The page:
• JeffDM - Saturday, August 12, 2006 - link

    It's not stated in the Anand article, but all drive carriers are included. Apple's Tech Specs page says it, although it could have been more clearly stated. For what it's worth, I think it is worth downgrading the stock drive to 160GB and spending that difference toward additional drives. Going from 250GB to 160GB saves $75, that price difference would buy you a 250GB SATAII drive. Reply
  • JAS - Thursday, August 10, 2006 - link

    It appears that some people managed to receive their Mac Pro quickly.

    http://www.macworld.com/weblogs/macword/2006/08/ma...">http://www.macworld.com/weblogs/macword/2006/08/ma...
    Reply
  • IntelUser2000 - Wednesday, August 09, 2006 - link

    http://www.tomshardware.co.uk/2006/06/26/xeon_wood...">http://www.tomshardware.co.uk/2006/06/2...odcrest_...

    Check out the memory bandwidth benchmark. Quad channel is needed to match Core 2 systems' memory bandwidth using only dual channel. Dual channel on Xeon 5100 drops to approximately 68% of the quad channel bandwidth. That in numbers is 3.8GB/sec. Not to mention Xeon 5100 series has 25% higher memory FSB. It needs 25% higher FSB and 2x memory channels to achieve the same memory bandwidth numbers the desktop Core 2's can. According to memory latency benchmarks, the latency is also significantly higher on the Woodcrest than Conroe's platform.

    The chipset on the Xeon 5100 is worse in performance than the chipset on the Core 2. It will NOT beat Core 2 because of the 25% higher FSB, it will rather be SLOWER. Not to mention FB-DIMM makes it even slower.

    SpecFP benchmarks also support this:
    Xeon 5160(3GHz/1333MHz FSB/4MB L2/8x1024MB FB-DIMM DDR2-667): 2775
    Core 2 Extreme X6800(2.93GHz/1066MHz FSB/4MB L2/2x1024MB DDR2-800 5-5-5-15): 3046

    Core 2 Extreme gets almost 10% higher in the memory substem portion of the SpecCPU 2K. benchmark, even though it has 2.2% less clock speed than the Xeon 5160.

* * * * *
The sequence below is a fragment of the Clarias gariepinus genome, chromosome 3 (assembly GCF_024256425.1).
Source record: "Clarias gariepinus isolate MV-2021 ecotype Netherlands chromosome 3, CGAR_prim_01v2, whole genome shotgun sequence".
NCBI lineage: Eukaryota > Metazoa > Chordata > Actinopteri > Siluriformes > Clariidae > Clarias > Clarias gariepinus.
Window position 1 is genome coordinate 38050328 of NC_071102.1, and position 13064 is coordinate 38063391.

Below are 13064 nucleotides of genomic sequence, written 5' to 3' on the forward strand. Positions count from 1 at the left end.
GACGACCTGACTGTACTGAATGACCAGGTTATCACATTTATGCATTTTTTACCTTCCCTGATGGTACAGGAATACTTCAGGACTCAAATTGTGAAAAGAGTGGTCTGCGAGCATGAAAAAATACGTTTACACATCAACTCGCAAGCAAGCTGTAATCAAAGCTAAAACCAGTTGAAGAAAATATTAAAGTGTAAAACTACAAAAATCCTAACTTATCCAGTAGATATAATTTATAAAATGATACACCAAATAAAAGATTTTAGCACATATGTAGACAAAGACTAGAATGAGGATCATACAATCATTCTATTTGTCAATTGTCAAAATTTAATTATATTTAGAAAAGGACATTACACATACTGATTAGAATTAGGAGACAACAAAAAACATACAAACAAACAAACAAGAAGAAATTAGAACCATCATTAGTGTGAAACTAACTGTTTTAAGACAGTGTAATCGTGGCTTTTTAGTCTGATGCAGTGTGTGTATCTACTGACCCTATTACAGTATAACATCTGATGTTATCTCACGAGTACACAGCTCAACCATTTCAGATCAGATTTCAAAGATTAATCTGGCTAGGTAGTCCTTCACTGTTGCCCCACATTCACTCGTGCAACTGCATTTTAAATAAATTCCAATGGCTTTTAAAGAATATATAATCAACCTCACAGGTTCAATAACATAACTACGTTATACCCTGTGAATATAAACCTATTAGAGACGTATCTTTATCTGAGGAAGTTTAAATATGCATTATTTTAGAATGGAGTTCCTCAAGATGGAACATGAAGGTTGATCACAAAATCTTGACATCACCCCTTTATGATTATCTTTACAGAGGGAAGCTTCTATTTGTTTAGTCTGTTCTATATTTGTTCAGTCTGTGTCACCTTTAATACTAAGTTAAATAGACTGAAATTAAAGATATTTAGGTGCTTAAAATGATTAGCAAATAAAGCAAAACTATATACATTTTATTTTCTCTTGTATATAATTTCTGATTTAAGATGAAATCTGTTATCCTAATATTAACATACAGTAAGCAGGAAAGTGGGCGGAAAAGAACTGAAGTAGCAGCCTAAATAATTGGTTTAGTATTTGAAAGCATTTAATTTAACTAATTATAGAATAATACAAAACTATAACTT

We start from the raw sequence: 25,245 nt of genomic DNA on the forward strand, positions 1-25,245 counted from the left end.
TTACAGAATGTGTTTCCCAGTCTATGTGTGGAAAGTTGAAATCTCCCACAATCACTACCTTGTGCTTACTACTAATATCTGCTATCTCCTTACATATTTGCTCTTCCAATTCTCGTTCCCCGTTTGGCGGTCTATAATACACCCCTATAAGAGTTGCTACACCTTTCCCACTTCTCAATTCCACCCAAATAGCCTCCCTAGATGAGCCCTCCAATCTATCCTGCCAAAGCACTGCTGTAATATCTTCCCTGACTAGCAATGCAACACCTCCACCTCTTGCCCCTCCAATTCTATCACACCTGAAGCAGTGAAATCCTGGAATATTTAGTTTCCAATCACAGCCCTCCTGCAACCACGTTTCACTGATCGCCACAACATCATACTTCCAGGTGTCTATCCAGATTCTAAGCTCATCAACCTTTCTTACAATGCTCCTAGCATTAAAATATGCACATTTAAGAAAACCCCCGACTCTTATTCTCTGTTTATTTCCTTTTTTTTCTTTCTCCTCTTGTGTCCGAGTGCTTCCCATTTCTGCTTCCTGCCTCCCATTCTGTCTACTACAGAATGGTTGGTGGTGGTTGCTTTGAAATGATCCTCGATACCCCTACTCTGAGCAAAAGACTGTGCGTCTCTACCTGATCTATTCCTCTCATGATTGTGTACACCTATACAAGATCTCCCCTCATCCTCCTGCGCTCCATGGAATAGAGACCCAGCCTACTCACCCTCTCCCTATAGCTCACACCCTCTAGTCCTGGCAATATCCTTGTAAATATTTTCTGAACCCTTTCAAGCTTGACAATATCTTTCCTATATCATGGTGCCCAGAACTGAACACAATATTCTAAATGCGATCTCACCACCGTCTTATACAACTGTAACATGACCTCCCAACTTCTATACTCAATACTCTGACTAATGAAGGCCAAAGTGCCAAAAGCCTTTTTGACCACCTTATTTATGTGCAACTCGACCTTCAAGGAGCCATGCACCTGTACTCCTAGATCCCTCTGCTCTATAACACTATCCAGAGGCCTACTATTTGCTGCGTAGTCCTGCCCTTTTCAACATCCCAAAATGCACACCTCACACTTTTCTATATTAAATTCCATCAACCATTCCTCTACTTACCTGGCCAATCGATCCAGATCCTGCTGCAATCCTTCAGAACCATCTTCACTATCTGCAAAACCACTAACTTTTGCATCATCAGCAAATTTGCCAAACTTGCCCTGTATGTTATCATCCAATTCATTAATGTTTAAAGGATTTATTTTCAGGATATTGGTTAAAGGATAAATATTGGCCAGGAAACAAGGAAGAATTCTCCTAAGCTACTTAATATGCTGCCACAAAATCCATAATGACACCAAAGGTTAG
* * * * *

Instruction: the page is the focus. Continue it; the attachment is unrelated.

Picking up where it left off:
Look here: http://www.anandtech.com/IT/showdoc.aspx?i=2772&am...">http://www.anandtech.com/IT/showdoc.aspx?i=2772&am...

    "ScienceMark didn't agree completely and reported about 65-70 ns latency on the Opteron system and 70-76 ns (230 cycles) on the Woodcrest system. We have reason to believe that Woodcrest's latency is closer to what LMBench reports: the excellent prefetchers are hiding the true latency numbers from Sciencemark. It must also be said that the measurements for the Opteron on the Opteron are only for the local memory, not the remote memory."

    Xeon 5160 got 70-76ns in ScienceMark, what did Core 2 get?? It got 36.75. Xeon 5160's ScienceMark latency is higher than Pentium Extreme Edition 965's latency, and twice the latency of Core 2.

    Everest shows the same thing: http://pc.watch.impress.co.jp/docs/2006/0801/graph...">http://pc.watch.impress.co.jp/docs/2006/0801/graph...

    Xeon 5160: 99.1
    Opteron 285: 57.7(seems higher than FX-62 results but this system uses Registered DDR DIMM, you can see in AT's results that AM2 further lowers latency)

    Core 2 Extreme: 59.8
    http://www.anandtech.com/cpuchipsets/showdoc.aspx?...">http://www.anandtech.com/cpuchipsets/showdoc.aspx?...

    Reply
  • dcalfine - Wednesday, August 09, 2006 - link

    Overall, I think this is a very well-designed system, and in price comparisons with Dell, the Mac Pro came out over a thousand dollars cheaper for a similar system. I may be a fanboy, but I can admit that Apple still has some work to do here. As good as the Mac Pro is, I think Apple needs to start having better video options. For starters, the X500 chipset is used, which means that there's only one 16X PCIe lane. Also, Apple should get closer with Nvidia and start working in SLI, as well as FX4500X2 and FX5500. A Vanilla FX4500 just doesn't make the cut anymore. Also, the X500 chipset supports one 133X PCIX slot, which, I think, Apple should have incorporated, since not every expansion card has moved to the PCIe format.

    I'd like to see some speed comparisons between the mac pro and some pcs. I imagine that in most (if not all) test the Mac Pro will come out slightly slower than the PC due to the bells and whistles of Mac OS X, but I'd like to see just how much slower it runs, and how it runs in Boot Camp running Windows/Linux.

    But, yeah. Good goin', Apple!
    And AnandTech, get your hans on one of these ASAP!
    Reply